You're making a major purchase at a department store or big box retailer. You're offered savings and promotions if you sign up for a store credit card on the spot. Why wouldn't you take advantage of the offer?
A store credit card might be an excellent option for you – or it may be a regrettable decision. A recent survey by CompareCards suggests that the odds are close to a coin flip.
The survey found that approximately three-quarters of Americans have had a store credit card, and almost half of those Americans regretted getting one. Younger Americans (millennials and Generation Xers) and parents of children under eighteen were more likely to regret their decision.
The more money you make, the more likely you are to regret getting a store card. In households with incomes of $100,000 or more, 88% have had at least one store card and 58% regretted their decision.
Why all the regrets? Store cards may come with deals and promotions, but they also tend to come with higher interest rates. The average annual percentage rates (APR) for a store credit card was just under 25%, as compared to the approximately 17% average APR for all credit cards. Several store cards, including Staples and Big Lots, charge 29.99% – a typical penalty rate for most credit cards.
Some store cards carry lower minimum APRs, led by Bass Pro with 9.99% and Dillards at 11.99%. However, those cards have maximum rates of 25.99% and 26.99%, respectively. Be sure you know which rate you qualify for before accepting a card.
Two-thirds of survey respondents know that store card APRs are higher – implying that many Americans either think they can avoid spending more than they can pay each month, or they don't bother looking at economic tradeoffs. They're lured by "instant" savings and store perks, not thinking of the interest charges that can wipe out savings.
In addition, the survey found that 88% of cards with special financing offers contain deferred interest clauses. If you don't pay off the balance during the promotional period, you'll be charged accrued interest on purchases dating back to the original purchase date. You may load up on purchases during a 0% APR introductory period, not realizing that zero isn't zero if you don't pay off the balance at the end of the period.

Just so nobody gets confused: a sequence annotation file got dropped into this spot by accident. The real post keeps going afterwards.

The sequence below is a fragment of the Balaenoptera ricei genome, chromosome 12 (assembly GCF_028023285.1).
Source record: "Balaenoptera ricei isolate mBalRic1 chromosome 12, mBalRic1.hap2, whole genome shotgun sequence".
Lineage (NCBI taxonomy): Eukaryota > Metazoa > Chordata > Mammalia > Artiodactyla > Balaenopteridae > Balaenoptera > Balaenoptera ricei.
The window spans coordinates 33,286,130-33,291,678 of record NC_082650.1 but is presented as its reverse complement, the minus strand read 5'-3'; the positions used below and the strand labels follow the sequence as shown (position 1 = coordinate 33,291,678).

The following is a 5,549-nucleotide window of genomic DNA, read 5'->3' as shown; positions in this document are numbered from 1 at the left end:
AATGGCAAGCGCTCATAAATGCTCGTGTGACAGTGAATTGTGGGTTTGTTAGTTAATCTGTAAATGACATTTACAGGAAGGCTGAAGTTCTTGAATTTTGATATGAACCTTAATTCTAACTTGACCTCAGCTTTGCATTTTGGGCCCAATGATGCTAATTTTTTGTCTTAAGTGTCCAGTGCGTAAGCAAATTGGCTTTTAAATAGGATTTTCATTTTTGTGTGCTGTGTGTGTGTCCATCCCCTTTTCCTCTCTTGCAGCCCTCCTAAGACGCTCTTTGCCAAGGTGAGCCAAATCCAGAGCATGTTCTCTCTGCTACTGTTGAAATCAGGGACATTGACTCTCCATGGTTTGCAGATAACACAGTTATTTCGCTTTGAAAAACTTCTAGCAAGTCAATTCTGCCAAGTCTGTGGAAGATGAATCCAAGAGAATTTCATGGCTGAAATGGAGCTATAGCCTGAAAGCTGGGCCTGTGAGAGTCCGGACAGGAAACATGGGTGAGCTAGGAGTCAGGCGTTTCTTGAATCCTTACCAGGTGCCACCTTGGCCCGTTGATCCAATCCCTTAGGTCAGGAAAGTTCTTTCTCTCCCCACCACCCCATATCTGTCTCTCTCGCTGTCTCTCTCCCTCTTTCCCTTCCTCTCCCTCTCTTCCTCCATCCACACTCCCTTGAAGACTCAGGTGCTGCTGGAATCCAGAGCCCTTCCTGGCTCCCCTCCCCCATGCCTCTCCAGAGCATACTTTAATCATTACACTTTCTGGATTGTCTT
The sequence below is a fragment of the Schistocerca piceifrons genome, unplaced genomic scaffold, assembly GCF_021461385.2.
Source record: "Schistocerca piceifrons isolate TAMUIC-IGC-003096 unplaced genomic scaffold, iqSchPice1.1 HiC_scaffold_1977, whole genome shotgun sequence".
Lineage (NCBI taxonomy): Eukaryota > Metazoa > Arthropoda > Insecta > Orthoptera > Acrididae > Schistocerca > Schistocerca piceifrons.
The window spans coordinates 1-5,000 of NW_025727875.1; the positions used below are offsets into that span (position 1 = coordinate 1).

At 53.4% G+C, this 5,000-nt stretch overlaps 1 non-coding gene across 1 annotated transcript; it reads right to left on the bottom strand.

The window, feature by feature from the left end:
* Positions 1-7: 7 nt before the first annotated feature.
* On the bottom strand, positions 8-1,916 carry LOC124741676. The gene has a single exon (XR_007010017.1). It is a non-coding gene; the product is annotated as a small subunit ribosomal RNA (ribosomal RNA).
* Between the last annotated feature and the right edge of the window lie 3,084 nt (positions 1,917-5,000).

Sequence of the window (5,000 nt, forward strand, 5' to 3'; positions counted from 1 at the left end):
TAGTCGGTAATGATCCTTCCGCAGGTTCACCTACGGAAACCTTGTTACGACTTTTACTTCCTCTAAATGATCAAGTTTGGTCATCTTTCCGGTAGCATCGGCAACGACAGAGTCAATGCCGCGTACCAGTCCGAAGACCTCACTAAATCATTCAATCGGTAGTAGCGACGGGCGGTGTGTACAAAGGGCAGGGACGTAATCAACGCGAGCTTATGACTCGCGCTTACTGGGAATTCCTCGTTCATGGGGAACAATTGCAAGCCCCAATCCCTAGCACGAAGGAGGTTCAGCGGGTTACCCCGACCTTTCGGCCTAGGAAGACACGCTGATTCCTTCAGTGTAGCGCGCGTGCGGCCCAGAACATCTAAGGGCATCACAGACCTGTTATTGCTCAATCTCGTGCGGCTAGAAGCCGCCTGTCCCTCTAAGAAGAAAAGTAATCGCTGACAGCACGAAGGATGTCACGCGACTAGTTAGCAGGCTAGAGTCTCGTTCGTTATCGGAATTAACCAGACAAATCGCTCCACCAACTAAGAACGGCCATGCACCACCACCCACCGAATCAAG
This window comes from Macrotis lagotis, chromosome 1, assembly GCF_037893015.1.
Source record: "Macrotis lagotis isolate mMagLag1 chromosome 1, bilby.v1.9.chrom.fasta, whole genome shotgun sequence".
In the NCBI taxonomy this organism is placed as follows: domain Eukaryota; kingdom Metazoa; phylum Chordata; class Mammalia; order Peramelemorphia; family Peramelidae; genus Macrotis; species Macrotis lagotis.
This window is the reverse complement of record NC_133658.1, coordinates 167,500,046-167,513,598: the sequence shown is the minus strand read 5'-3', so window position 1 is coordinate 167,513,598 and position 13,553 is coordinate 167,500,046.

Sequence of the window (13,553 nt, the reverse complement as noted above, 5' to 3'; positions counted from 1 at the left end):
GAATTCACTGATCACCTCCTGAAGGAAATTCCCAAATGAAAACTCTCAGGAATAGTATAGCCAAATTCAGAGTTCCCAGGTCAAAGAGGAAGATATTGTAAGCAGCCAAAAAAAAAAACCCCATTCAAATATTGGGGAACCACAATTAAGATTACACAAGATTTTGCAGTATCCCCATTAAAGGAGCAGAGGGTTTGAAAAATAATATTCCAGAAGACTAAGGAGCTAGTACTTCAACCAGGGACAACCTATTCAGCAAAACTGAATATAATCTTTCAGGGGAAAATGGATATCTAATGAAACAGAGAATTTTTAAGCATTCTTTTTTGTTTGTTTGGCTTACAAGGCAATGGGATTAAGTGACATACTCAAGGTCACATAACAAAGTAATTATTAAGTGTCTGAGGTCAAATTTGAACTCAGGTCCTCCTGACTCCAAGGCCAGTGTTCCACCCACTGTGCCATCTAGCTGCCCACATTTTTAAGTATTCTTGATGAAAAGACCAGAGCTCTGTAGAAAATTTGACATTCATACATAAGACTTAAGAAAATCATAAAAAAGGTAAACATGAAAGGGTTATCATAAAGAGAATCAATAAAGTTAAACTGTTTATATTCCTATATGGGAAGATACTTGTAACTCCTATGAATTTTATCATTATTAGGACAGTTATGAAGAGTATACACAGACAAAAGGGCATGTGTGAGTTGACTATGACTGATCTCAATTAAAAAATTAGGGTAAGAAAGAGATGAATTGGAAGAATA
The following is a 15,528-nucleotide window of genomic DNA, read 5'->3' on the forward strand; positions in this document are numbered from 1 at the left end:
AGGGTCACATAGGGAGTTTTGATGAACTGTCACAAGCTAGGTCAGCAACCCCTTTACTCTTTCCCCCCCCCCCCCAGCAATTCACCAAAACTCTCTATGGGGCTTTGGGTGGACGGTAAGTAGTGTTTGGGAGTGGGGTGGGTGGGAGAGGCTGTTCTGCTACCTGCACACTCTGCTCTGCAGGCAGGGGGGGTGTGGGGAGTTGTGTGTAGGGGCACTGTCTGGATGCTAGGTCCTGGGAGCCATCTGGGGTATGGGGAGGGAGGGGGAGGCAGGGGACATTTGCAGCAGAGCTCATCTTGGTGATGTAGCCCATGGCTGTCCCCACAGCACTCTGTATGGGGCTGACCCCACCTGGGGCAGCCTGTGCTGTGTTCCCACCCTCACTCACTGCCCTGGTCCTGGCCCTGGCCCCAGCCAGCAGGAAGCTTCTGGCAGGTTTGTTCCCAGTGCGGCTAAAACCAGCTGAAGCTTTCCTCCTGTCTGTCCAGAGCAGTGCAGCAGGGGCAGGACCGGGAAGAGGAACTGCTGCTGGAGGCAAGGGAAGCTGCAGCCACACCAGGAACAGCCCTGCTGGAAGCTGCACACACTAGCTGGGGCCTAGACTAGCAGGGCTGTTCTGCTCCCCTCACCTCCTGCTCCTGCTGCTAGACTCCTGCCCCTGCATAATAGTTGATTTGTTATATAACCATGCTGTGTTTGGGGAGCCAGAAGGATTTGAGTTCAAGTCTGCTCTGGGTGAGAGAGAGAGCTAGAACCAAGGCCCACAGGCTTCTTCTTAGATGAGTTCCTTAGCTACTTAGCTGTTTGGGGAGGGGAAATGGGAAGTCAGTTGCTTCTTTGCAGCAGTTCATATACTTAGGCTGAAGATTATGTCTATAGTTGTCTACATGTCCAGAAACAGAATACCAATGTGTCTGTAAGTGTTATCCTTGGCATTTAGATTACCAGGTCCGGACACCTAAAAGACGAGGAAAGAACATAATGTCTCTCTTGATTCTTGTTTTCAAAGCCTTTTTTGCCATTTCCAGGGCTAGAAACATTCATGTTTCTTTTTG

Aside from high APRs, store cards have the added drawback of tempting you to overspend at that store. Store cards generally have lower limits, therefore, you're more likely to be using most of your available credit on that card – a factor that will further lower your credit score. You can check your credit score and read your credit report for free within minutes by joining MoneyTips.
Is a store card right for you? It might be – but that's not a decision you should make on the spot.
Store cards are best for consumers who don't carry a balance and can control their spending on that card. They can enjoy substantial benefits without paying for the privilege. However, the benefits should be weighed against using a standard rewards or cash back card that can be used anywhere.
If you're looking to build credit with a store card, find one that fits your shopping needs but is less likely to lead to overspending (for example, a gas station card).
Generally, if you carry a balance, you're better off using a card with a lower APR. How does the card offer compare with your existing cards? Will you save enough money in discounts to offset extra interest charges?
Make your decision on store cards an economic one, not an emotional one.
If you want more credit, check out our list of credit card offers.